Last month the Paprika Festival served up some spicy dishes. Founded by Anthony Furey in 2002, Tarragon Theatre’s annual festival provides a unique opportunity for young artists to meet and be mentored by experienced playwrights. It’s actually Toronto’s only free theatre festival for young people, showcasing the talent of those under 21. With this year’s line-up ranging from teenage depression to game shows from hell, Paprika had something to satisfy everyone’s taste.
Like any series of original works the festival had its hits and its… less than spectacular pieces. I was lucky enough to attend a performance of the most impressive play of the festival. Evacuate by Katie Alguire was the cream of the crop. Alguire, a young playwright from York University, has spent the year working with Dora-winning playwright Anna Chatterton.
Her one-act play tells the story of a geriatric couple, John and Iris, living in an area of British Columbia plagued by forest fires. They are struggling against the trials of aging, losing their senses, their mobility, their memories, and their ability to take care of themselves. Their children want to send them to a retirement home, but they refuse to leave their house. When a blaze breaks out nearby, they decide not to leave despite evacuation orders.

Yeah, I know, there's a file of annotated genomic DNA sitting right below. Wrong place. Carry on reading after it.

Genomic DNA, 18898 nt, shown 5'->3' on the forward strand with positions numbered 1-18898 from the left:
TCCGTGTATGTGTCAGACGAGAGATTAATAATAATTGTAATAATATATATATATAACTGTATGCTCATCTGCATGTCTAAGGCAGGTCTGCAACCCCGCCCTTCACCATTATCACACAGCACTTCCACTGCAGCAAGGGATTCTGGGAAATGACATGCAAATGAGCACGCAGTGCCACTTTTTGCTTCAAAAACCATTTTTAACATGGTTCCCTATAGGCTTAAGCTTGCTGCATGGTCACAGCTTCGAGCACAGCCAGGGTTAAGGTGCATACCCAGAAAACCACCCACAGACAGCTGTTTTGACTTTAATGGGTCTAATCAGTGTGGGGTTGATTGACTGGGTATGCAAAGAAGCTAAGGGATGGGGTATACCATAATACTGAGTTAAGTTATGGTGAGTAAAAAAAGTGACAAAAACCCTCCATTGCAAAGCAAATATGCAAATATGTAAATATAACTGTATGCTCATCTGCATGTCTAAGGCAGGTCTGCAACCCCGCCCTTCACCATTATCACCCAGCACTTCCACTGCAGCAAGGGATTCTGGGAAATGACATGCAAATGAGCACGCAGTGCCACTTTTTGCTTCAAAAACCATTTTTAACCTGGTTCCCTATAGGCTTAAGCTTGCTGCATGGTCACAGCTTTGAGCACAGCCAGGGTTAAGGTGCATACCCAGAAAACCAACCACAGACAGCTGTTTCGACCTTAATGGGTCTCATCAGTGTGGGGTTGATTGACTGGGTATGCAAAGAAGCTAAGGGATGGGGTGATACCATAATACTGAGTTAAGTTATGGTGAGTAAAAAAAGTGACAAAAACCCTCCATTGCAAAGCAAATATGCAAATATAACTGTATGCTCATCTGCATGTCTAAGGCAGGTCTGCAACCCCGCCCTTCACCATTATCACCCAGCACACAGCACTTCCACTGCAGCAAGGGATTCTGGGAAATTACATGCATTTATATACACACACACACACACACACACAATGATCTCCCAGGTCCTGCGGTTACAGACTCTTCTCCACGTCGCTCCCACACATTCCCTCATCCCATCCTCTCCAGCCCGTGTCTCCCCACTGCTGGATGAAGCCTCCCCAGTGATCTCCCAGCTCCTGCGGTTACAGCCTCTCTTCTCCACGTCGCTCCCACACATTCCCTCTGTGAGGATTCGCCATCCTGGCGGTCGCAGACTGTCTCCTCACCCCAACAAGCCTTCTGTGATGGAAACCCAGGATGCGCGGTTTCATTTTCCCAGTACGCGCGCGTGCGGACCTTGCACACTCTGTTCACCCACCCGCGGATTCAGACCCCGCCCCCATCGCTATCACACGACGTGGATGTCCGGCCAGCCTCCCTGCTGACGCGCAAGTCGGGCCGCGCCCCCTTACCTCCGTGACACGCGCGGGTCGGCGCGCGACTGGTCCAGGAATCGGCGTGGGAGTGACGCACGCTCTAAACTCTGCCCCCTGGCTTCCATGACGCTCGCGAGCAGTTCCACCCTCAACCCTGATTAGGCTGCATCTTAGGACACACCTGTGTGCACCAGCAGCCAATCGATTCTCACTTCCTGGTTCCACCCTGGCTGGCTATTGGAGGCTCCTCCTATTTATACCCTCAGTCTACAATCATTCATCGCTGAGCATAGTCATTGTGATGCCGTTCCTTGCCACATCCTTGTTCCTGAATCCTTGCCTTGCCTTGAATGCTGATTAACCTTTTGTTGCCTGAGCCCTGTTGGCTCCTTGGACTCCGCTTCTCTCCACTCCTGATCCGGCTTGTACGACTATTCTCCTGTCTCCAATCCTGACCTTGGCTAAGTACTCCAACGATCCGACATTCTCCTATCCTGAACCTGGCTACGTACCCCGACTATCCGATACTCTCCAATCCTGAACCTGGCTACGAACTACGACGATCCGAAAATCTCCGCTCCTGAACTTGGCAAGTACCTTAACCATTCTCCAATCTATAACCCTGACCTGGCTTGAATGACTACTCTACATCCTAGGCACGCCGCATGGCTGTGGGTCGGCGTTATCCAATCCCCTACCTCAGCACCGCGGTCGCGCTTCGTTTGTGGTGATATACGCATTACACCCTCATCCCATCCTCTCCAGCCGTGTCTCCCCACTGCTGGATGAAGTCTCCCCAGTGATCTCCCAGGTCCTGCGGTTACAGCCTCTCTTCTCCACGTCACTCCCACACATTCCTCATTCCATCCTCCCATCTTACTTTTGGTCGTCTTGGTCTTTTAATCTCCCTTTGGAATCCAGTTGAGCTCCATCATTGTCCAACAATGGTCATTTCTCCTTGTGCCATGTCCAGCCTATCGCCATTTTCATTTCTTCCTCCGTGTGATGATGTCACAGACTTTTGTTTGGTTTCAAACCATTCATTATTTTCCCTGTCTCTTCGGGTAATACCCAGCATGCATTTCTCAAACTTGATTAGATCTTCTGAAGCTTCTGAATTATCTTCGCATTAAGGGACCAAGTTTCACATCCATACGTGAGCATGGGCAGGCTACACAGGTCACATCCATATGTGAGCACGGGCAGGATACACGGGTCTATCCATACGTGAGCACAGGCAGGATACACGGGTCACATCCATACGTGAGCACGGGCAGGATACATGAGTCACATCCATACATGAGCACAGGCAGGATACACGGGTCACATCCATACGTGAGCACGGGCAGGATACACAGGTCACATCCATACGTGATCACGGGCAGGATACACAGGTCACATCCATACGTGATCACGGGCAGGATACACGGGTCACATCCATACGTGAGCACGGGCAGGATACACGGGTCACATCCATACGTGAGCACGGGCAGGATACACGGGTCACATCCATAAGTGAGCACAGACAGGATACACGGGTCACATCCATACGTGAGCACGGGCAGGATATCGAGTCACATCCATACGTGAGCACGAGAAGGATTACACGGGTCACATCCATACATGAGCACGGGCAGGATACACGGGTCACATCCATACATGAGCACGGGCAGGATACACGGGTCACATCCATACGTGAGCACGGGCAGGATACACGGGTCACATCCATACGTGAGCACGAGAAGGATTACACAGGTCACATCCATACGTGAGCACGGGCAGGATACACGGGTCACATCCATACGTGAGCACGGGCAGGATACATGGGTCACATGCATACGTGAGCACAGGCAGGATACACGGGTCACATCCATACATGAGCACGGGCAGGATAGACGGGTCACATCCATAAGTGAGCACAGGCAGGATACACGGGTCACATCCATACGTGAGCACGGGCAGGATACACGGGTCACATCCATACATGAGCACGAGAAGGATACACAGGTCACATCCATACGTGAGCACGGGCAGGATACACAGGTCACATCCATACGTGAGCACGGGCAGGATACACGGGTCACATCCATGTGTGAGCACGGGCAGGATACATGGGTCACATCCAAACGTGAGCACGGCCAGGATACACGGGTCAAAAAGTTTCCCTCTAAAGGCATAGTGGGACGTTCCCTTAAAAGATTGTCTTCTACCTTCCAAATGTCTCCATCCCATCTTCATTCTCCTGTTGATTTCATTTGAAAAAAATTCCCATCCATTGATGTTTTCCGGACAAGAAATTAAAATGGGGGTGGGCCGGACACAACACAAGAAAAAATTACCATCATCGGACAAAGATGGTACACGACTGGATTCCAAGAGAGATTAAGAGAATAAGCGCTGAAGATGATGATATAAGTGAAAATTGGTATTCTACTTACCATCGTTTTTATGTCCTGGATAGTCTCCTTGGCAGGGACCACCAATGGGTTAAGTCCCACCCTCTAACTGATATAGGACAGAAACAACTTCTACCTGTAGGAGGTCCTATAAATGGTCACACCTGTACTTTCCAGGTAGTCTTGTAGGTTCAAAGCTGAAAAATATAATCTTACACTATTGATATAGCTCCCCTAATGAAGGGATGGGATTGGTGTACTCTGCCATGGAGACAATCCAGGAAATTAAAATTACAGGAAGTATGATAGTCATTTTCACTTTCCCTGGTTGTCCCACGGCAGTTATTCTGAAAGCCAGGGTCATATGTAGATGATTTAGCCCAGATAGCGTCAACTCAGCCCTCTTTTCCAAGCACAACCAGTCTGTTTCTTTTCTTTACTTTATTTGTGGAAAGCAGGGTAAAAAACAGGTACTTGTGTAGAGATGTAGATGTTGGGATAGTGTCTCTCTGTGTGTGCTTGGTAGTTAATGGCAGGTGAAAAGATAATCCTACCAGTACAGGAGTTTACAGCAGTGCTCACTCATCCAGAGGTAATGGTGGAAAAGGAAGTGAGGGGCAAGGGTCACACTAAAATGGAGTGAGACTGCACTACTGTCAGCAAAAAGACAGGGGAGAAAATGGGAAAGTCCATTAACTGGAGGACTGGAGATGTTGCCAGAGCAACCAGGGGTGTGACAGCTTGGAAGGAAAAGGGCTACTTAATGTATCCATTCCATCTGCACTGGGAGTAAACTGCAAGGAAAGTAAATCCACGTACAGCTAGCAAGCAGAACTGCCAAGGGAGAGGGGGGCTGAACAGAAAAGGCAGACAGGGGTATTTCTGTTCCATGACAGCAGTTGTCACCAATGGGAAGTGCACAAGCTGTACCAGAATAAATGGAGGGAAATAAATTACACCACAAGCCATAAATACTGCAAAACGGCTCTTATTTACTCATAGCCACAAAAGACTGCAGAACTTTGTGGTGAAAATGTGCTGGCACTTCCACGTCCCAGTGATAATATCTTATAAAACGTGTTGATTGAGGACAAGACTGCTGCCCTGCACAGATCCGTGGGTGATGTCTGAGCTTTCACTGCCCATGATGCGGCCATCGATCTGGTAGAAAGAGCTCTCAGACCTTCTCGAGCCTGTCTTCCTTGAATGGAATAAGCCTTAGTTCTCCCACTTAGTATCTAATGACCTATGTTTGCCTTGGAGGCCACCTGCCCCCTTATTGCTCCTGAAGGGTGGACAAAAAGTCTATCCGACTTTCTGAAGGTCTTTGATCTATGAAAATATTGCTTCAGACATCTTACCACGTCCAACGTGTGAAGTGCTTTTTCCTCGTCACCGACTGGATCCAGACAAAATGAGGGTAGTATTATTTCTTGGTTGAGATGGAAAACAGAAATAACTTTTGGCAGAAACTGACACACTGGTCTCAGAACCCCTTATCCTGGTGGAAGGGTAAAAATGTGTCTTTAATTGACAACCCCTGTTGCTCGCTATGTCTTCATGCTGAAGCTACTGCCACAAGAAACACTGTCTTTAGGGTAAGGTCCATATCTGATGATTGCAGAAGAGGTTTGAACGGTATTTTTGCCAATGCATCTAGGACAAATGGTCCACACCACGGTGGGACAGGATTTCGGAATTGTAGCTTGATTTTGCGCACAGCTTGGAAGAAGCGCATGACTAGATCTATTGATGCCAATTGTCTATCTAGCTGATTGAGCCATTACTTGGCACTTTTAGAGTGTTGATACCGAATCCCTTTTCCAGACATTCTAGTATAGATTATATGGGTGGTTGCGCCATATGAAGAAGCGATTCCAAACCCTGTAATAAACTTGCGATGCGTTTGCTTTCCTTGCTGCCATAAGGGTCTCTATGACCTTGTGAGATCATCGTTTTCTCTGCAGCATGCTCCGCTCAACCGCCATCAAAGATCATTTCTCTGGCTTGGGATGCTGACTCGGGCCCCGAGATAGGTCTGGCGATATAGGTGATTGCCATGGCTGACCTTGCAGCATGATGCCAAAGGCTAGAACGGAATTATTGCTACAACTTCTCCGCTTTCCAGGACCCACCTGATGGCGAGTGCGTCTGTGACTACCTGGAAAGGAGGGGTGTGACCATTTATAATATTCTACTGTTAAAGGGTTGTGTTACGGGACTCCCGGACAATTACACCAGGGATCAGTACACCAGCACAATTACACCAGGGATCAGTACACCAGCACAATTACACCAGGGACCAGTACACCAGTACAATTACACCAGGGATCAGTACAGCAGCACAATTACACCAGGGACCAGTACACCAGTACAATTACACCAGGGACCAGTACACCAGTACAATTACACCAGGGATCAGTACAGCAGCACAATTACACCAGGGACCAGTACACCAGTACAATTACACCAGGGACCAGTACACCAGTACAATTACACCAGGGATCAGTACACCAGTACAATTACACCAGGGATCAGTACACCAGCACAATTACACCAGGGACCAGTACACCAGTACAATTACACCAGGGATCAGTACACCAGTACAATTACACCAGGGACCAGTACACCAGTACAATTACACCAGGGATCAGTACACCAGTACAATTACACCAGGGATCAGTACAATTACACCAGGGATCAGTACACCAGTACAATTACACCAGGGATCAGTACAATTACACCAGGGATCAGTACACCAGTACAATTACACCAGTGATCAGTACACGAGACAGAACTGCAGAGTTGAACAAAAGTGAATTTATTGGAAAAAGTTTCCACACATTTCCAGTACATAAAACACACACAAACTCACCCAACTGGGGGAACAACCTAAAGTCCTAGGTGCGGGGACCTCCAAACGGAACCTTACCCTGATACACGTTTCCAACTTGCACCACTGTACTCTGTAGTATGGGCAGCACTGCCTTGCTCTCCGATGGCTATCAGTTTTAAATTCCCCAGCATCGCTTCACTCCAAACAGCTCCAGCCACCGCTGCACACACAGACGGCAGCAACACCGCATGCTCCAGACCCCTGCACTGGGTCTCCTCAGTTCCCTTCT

For such a young writer, the senior voices are surprisingly accurate - she succeeds in capturing their speech patterns and personality, the little nuances that so clearly define a person’s age. Perhaps this is because the story hits close to home for Alguire who has based the characters on her own grandparents. Their stubbornness is also inspired by her own experience. She jokes that the only way her grandparents would leave their house is if they were smoked out, and thus Evacuate was conceived. The dark humour and the very real struggles are both heart warming and heartbreaking.
Last summer I had the pleasure of reviewing Alguire’s Toronto debut, a short play titled The Keepers Secret. As a playwright in residence at Tarragon Theatre, its hard to believe how much she’s grown since her 2009 Fringe show. She has a maturity and honesty that is rare to find in playwrights under 30.
Keep your eyes peeled for a another serving of Evacuate sometime in the near future. The very modest Alguire says “it still needs some work,” but I wouldn’t be surprised to find it on the menu for Fringe shows and other emerging artist productions.